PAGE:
About 3 weeks ago I started getting a bit stir crazy without anything fermenting in our house. I’m used to nursing kefir along, watching cider bubbling in the closet or chasing babies to keep them away from a boiling kettle of beer. One of our good foodie friends here started telling me about how they had learned how to make preserved lemons recently and I instantly decided that had to happen immediately.
There’s really nothing to it. Some lemons, lots of salt, a bit of extra lemon juice and time.
You can slice them or the more traditional approach is to score them almost all the way through the middle four ways and pack them full of a tablespoon of salt per lemon. I tried both methods and I personally liked quartering them as they are easier to remove after they are finished.
Smash them down with a wooden spoon or a cocktail muddler to release their juices. You will want to repeat this the first 3 days or so as they will continue to release juices. I didn’t have super juicy lemons so I added additional lemon juice to them after 3 days to completely submerge them in juice.
Most of the recipes I consulted suggested a tight fitting lid which I did not have for this large jar. My normal paper towel with a rubberband tactic that I use with my kefir seems to have resulted in an equally delicious result so I believe as long as the contaminants are kept out you should be fine.
And then we wait….and wait…and wait some more. I tried to forget about how much I wanted to eat them and actually did successfully do so. I had planned to put them in the fridge after a week but it wasn’t until 2 weeks had passed that I remembered.
3 weeks in (today!) we tasted them. They are deliciously tangy and salty and yet slightly sweet too. I certainly wouldn’t eat them straight out of the jar but I cannot wait to make some dishes with them!
Most recipes call for removing the pulp (which is the least appetizing part we tasted) and using the rind only.
I’m off to experiment with them but here’s some ideas to get you going if you already have some made!
12 Ways Preserved Lemons Make Everything Better
Olives and Preserved Lemon Appetizer
Marinated Mozzarella with Preserved Lemon and Basil
How To Make Preserved Lemons
- 4-8 lemons Meyer are preferable
- 4-8 tablespoons salt
- Lemon Juice
- 1. Cut lemons into quarters or score almost through in a X shape.
2. Cover each lemon with a tablespoon of salt.
3. Pack into a glass jar and smash down with a spoon or cocktail muddler.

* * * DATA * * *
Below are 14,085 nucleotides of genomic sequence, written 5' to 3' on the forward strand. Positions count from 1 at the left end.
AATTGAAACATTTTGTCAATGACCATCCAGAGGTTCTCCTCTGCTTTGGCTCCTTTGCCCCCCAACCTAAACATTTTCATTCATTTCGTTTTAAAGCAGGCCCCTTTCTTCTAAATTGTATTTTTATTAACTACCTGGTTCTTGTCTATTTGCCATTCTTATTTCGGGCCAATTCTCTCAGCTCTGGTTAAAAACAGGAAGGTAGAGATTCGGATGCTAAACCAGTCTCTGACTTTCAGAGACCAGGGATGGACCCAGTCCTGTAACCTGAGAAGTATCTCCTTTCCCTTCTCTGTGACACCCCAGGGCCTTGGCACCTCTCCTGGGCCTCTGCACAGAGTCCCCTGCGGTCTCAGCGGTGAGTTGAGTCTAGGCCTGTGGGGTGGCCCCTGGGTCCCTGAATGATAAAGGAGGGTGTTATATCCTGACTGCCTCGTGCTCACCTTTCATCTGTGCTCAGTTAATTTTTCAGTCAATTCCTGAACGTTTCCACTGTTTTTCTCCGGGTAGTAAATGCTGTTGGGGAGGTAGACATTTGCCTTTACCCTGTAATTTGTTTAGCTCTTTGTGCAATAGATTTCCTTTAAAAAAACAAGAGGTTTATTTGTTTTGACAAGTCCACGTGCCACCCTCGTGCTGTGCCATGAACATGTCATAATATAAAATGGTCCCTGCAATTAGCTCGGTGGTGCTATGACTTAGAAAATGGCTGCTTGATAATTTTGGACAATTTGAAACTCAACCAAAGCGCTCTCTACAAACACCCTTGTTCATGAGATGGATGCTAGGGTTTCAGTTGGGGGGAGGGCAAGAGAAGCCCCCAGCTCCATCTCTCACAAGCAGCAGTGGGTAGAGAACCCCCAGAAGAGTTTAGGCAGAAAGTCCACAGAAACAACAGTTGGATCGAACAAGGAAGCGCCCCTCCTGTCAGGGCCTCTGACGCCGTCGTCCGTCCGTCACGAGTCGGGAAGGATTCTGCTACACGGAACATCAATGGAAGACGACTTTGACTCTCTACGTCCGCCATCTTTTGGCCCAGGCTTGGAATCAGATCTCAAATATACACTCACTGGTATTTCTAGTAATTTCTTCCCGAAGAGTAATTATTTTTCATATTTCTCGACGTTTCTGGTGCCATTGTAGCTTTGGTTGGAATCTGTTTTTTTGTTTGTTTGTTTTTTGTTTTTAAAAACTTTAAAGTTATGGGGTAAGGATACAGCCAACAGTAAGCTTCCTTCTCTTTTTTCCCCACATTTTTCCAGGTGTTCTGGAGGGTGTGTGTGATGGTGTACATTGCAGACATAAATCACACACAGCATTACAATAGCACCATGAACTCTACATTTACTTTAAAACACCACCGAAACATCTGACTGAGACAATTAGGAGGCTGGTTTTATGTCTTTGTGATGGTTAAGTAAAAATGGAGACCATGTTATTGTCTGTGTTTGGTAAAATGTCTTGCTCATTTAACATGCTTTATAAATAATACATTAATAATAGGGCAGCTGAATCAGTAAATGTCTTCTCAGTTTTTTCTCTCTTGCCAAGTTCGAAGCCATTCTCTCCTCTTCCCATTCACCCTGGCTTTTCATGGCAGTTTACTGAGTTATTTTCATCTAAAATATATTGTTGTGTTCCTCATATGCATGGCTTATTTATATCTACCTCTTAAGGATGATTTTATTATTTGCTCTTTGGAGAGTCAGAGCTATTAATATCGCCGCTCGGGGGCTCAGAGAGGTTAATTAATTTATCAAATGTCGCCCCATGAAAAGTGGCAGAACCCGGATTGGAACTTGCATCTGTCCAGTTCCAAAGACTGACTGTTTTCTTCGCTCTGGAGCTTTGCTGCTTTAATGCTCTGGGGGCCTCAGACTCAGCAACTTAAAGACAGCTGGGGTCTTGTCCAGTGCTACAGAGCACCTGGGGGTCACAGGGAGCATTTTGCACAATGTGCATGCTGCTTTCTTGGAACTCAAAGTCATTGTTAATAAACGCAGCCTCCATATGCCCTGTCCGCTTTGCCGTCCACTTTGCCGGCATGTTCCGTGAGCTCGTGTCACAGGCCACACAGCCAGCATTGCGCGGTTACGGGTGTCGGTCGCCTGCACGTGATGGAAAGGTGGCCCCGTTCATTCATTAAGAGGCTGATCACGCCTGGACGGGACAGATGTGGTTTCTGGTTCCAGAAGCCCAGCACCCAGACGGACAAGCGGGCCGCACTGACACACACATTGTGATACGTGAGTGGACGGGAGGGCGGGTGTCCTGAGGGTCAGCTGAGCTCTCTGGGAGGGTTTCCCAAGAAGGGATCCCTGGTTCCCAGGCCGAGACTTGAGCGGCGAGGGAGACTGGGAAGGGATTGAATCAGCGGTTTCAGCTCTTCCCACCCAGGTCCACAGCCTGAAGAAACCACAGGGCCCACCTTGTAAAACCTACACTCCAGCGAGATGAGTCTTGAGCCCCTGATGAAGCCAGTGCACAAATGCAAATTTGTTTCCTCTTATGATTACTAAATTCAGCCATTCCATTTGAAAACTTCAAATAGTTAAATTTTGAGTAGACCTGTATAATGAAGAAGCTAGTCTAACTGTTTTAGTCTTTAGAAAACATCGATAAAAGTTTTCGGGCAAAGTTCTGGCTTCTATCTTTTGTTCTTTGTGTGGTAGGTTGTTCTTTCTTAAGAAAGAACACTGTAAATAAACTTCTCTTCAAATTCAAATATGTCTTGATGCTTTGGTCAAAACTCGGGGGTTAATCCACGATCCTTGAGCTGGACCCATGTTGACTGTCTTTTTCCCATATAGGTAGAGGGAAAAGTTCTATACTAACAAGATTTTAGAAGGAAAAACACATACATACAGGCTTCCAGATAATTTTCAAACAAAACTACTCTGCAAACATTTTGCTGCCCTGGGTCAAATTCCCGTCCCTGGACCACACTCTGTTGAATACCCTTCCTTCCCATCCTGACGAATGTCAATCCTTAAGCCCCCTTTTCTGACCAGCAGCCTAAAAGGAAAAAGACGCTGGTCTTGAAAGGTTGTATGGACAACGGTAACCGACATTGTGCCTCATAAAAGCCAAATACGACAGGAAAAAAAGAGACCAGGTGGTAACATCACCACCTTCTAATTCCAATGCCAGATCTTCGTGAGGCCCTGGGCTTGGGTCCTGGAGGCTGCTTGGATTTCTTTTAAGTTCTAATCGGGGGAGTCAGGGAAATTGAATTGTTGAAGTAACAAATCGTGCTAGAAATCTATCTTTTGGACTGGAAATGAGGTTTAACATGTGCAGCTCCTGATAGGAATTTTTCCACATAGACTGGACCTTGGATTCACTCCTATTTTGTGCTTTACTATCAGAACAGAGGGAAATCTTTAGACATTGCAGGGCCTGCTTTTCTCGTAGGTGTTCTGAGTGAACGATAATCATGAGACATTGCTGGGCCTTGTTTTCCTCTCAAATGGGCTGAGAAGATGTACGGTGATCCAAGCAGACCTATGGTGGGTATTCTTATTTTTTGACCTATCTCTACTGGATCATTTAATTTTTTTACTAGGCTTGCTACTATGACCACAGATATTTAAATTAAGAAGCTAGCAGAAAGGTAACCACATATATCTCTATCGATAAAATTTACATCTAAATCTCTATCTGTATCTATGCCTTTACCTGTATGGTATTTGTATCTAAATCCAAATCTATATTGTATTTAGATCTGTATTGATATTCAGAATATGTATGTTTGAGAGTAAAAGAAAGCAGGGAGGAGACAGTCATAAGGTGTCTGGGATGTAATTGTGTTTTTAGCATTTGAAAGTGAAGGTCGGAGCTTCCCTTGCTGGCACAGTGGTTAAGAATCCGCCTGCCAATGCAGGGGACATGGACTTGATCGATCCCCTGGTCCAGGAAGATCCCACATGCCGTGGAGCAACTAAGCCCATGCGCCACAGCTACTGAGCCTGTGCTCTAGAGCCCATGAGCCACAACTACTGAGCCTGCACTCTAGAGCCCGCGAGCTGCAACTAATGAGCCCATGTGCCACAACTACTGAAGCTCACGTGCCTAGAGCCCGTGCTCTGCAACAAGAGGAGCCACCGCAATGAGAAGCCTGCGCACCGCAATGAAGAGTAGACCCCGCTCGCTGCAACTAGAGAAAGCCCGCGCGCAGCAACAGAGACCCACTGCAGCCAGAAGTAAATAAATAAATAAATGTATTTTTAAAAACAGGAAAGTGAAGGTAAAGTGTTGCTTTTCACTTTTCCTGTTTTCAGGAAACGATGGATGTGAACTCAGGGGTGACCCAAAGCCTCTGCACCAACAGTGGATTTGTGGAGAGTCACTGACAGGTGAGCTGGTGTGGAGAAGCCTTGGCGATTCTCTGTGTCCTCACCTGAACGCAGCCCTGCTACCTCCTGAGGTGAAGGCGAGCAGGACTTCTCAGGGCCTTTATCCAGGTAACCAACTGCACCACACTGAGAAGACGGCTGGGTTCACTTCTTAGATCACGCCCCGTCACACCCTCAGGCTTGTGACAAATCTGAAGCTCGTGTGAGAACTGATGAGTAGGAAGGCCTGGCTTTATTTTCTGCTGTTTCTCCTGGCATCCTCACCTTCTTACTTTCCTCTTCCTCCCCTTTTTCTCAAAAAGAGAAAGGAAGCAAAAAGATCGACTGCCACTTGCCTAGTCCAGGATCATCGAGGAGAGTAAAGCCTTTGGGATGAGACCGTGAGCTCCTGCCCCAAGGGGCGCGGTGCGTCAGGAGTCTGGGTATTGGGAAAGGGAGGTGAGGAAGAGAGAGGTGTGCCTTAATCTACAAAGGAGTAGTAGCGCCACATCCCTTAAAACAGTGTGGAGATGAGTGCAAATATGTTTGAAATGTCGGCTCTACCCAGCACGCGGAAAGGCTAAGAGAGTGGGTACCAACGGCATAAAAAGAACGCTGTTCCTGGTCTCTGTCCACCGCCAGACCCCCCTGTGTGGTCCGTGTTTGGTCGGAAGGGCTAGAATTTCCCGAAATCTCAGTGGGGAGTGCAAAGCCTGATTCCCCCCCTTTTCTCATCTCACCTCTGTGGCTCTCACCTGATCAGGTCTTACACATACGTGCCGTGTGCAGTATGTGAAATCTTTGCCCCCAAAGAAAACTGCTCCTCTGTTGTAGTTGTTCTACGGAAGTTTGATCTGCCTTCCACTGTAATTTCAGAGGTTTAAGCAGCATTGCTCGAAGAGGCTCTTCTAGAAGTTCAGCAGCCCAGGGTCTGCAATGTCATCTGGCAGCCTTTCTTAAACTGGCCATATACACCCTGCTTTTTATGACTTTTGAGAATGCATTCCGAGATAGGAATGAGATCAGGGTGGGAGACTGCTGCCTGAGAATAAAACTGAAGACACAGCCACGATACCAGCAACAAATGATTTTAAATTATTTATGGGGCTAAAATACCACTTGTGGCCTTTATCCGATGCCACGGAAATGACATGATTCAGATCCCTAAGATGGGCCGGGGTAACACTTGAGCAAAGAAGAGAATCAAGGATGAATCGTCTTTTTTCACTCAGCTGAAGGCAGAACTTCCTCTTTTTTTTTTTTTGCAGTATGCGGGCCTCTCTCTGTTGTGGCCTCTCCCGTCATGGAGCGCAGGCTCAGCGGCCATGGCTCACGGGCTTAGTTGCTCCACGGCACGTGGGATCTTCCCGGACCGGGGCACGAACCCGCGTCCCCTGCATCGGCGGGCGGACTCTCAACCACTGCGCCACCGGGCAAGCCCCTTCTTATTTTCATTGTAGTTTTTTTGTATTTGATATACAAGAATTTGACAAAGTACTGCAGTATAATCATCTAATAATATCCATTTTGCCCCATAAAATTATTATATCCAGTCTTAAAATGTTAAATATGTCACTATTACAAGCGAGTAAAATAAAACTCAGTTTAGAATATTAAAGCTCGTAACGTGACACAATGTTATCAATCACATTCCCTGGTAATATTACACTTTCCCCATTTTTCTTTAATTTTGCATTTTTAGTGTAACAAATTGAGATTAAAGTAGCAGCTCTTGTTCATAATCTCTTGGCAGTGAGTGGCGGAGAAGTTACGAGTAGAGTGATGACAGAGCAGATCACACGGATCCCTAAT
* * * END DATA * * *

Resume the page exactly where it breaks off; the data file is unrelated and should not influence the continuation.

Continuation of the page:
4. Cover with tight fitted lid or a cloth or papertowel secured tightly with a rubberband.
5. Smash down every day for 3 days. If not completely immersed by day 3 then top up with lemon juice until submersed.
6. Allow to sit on the counter for 1-2 weeks then refrigerate for at least 1 week.
9 thoughts on “How To Make Preserved Lemons”
I made a recipe like this a few years ago as I embarked on my fermentation journey. It got jostled around among other ferments as it aged…for YEARS!! I finally said, “What the heck! Let’s just blend it all up into a simple lemon sauce (our family was loving lemon juice on everything)! Oh, my! The FLAVOUR! Wow!! Sublime! Yeah, make a quadruple batch, and split them up in small jars and wait FOREVER! Then, when your resistance finally breaks down, consume the smallest jar first! “Rinse and repeat”!
That sounds incredible!
This sounds fantastic. I’m going to buy some lemons today and try this. But I’m a bit confused. Will the lemons remain moist? What kind of recipes would you use them in? Is the high salt content a problem in some recipes?
The lemons don’t get eaten as lemon slices per say…you don’t eat the inside of the lemon, once it has aged you remove that section and just chop up the rind. It does stay moist but is more like a chutney that you put on top of hummus or mix into salads, sprinkle on top of eggplant, on pasta etc. They are salty so you do want to make sure you are looking for a pop of sweet and salty. I need to make some more of these, we are out and love them! This is one of our favorite recipes to use them in: http://cooking.nytimes.com/recipes/12957-chermoula-eggplant-with-bulgur-and-yogurt
Hope that helps!
Thank you for this about the lemons. Do you have a way to preserve lemon or orange rinds to make zest? I never seem to have any lemon or oranges when I want them. Having some in the freezer would be a tremendous help.
This is a great post on preserving lemon zest, juice and slices!
I never even knew you could preserve lemons! Can’t wait to try this out. Thanks for the tips from your experience 🙂